I found that spending a gap year overseas opened my eyes to the different cultures, and ways of thinking and doing things this world has to offer. I gained independence, language skills, initiative, self-confidence, maturity and direction. Not only that, but on my return I found it was much easier to find work having obtained the above skills that are highly sort after in the workplace.
After taking this gap year and engaging in work experience overseas, I moved into a business degree that I love and am passionate about. The result has been either distinctions or high distinctions in every subject I have studied and a rewarding career that I feel passionate about. Indeed, many of the others who took this same gap year went on to complete their degrees with outstanding results and ended up working overseas in jobs they enjoy.
Taking a gap year is something definitely worth considering and doing some research on. A dramatic change in attitude is needed if we are going to engage our youth and boost participation. Read more information about Get Zouing.
If you have made your way to the “Let’s Get Global” website you are at least considering taking a gap year abroad. I myself was 18 years old the first time I left the United States. The moment I stepped off the plane in Barcelona, Spain to visit my brother, my life changed. Traveling the world alters your idea of the world and your place in it. When you meet people from diverse cultures, you realize there are far more similarities than differences.
Since my initial trip to Spain, seven years ago, I have been fortunate to have had opportunities to travel to nearly fifteen countries throughout Europe, Latin America, the Caribbean, the Middle East and the South Pacific. My most recent international experience was as a Peace Corps Volunteer in Tonga. I learned more about myself and life during my world travels than I ever could in a classroom, and I encourage you to take advantage of the tremendous opportunity for personal and professional growth gap year offers you. That year after high school is the perfect time too. Before you get into the college-job world.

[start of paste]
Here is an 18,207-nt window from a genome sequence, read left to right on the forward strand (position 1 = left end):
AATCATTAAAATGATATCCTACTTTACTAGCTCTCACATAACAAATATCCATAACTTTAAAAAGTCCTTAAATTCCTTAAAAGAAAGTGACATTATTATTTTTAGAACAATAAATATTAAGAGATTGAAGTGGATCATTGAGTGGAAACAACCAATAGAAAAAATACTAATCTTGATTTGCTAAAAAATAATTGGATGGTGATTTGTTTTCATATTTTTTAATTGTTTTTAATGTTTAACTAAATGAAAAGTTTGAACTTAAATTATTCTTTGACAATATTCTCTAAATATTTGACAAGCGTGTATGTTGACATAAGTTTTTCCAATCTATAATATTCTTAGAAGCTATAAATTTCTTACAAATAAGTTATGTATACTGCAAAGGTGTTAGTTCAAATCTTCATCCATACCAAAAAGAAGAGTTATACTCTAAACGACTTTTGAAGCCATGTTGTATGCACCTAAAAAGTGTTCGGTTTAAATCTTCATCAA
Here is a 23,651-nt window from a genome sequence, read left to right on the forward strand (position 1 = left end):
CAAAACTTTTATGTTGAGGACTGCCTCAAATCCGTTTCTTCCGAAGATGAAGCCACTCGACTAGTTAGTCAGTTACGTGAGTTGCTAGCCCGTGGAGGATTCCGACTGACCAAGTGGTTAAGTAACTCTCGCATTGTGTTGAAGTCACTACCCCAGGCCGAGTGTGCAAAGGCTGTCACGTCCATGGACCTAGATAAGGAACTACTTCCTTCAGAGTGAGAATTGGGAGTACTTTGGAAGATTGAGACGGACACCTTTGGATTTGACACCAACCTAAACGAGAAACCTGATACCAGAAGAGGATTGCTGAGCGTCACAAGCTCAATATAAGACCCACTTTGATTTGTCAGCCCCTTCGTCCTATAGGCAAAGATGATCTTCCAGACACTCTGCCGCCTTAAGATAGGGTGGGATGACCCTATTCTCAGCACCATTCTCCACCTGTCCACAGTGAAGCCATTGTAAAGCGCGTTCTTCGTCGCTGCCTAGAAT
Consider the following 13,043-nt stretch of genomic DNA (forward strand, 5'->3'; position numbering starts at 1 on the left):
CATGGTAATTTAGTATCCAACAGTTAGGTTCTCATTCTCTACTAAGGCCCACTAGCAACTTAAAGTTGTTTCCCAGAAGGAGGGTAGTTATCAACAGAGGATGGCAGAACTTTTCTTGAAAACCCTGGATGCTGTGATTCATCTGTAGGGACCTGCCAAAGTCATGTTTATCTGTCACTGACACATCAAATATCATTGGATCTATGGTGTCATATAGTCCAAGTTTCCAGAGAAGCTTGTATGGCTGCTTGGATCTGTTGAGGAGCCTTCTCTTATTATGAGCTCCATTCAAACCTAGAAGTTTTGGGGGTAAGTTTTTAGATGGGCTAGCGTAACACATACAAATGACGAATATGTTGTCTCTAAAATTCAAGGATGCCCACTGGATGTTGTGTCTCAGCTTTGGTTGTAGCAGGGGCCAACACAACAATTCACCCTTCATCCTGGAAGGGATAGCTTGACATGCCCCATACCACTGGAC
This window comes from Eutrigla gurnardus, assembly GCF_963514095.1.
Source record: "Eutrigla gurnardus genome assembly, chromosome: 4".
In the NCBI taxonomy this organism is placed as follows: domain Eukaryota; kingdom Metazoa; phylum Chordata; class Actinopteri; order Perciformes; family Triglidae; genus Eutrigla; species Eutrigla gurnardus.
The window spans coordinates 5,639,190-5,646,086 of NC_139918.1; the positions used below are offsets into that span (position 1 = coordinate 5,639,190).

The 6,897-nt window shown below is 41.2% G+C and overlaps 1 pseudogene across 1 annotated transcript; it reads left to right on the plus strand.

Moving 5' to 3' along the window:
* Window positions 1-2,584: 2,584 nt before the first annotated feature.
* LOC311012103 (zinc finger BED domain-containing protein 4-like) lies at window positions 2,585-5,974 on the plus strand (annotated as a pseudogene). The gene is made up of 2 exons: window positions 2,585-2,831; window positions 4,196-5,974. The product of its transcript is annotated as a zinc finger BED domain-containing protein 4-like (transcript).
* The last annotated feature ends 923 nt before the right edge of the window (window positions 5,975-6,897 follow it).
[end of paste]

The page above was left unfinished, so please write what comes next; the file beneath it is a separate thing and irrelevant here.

I’m not saying it will be easy. Figuring out which program you want and how to earn the money to pay for it will take work. There is help from the funding world as well, and that too has to be researched. Let’s Get Global is gathering information to help you. We’re just getting started, so keep checking in. And please let us know what you find, and we’ll keep you posted on our research.
Before I go, I do want to say that living in another culture has its challenges. You’ll be meeting new people, experiencing new situations, customs and religions. There will be times when you won’t know how to act or what to say. But you will be amazed as you discover strengths within yourself that you never knew you had. You will return confident, proud of yourself, and ready to take on whatever challenges college and the job world present.